Big data: The next 10 years

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In one of many discussion groups on LinkedIn about big data and analytics, the question was posed: Where do you see big data in 10 years?

There was a time in, say, the world of telecom, when the lifecycle of transformational new networking technology was approximately 25 years. Asking where the industry and the society it served would be in ten years was not a difficult question. It's different now.  

For example, it was just seven years ago as we rung in the New Year in 2006 that the computing, networking and communications industries were all agog over this new thing called virtualization. Email was still hot. Hosted services were making another comeback with no mention of cloud computing. And Jack Dorsey had not yet created Twitter. Today, Twitter has over 500 million active users and generates 340 million tweets per day. It is one of the most visited websites on the Internet. The world of communications is profoundly different than it was seven years ago.

So where will big data be in 10 years? The discussion group had some rather high expectations.They ranged from simple, but continuous improvements like getting bigger, faster and more intelligent, to the most ambitious (and scary), like living memory embedded in liquid crystal by smart nanomachines.

There were some detractors who said big data will be ancient history in 10 years or that by then the industry will at least have settled on a consistent definition. Some said it would turn us into idiots (hopefully happy idiots), but most visions were very optimistic, saying the technology would be mature and woven into the fabric of our lives. It will pick presidents and make stock and investment decisions for us, and may even be imbedded within us and guide our daily decisions.

For the most part, all the high expectations can be tempered by knowing the comments all come from people with either vested business interests or elevated personal interest in the success of big data. Those of us in that position tend to focus on the capabilities of the technology, as if it were to proceed unimpeded by resistance from the market. And there is and will be plenty of resistance to big data, and plenty of other factors that could deter its meteoric rise.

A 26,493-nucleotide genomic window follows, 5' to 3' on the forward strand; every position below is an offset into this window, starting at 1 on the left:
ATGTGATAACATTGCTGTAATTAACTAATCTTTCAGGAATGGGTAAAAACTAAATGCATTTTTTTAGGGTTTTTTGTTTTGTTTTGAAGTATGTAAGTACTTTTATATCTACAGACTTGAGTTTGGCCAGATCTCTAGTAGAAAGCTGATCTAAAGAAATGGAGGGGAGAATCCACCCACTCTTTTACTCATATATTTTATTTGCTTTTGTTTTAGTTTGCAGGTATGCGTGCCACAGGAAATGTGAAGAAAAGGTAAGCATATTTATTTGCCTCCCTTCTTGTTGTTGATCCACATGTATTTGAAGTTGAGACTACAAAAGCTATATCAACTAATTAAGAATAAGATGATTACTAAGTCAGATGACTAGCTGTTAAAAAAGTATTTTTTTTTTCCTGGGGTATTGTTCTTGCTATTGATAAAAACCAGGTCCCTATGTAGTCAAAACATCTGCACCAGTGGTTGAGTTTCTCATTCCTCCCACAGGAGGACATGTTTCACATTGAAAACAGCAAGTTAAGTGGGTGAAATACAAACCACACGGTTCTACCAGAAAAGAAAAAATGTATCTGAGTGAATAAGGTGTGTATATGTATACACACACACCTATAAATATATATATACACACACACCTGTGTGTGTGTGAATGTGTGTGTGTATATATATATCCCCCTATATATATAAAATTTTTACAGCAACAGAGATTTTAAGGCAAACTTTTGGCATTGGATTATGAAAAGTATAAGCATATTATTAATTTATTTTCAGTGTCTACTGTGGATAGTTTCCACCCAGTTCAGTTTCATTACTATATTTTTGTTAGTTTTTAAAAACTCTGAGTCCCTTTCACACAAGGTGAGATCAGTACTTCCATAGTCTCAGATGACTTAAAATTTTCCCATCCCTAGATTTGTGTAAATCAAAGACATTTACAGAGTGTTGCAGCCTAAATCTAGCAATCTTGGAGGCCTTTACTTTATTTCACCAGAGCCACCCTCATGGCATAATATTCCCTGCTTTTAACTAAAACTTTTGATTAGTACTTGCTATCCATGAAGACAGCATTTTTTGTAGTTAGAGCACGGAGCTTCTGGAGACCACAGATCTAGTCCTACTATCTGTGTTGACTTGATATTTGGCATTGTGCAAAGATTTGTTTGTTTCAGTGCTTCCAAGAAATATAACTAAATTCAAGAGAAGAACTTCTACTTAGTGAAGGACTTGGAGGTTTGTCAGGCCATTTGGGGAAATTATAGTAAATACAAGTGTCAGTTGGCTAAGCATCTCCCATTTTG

The most significant potential impediment is the market success of the technology itself. As one commenter in the group said, "If the value from big data is not extracted in a timely manner, it becomes irrelevant with time."

It is unclear how much time big data will be given, but it is safe to say it has less than 10 years to prove itself in the marketplace. At the same time, it will have to mount a protracted defense of the power it has unleashed for companies, governments and fellow citizens to violate our privacy. Somewhere along the line, uncertainty around the rules and regulations could begin to adversely affect investment in big data analytics.

Perhaps the biggest unforeseen barrier to big data realizing its potential comes from a caveat expressed in the first line of a 1969 pop-rock classic by Zager & Evans: In the year 2525, if man is still alive.

Maybe big data can help us survive until then. Maybe it can help us survive the next 10. Maybe it can survive the next ten itself. But nothing survives unchanged. So in 10 years, big data may indeed be far from where we envision it today, but whatever it becomes, it will have a profound impact on how we relate to things. Most other network-based technologies have altered the way we communicate. Big data is aiming much higher. It aims to change the way we see the world. That's big. - Tim

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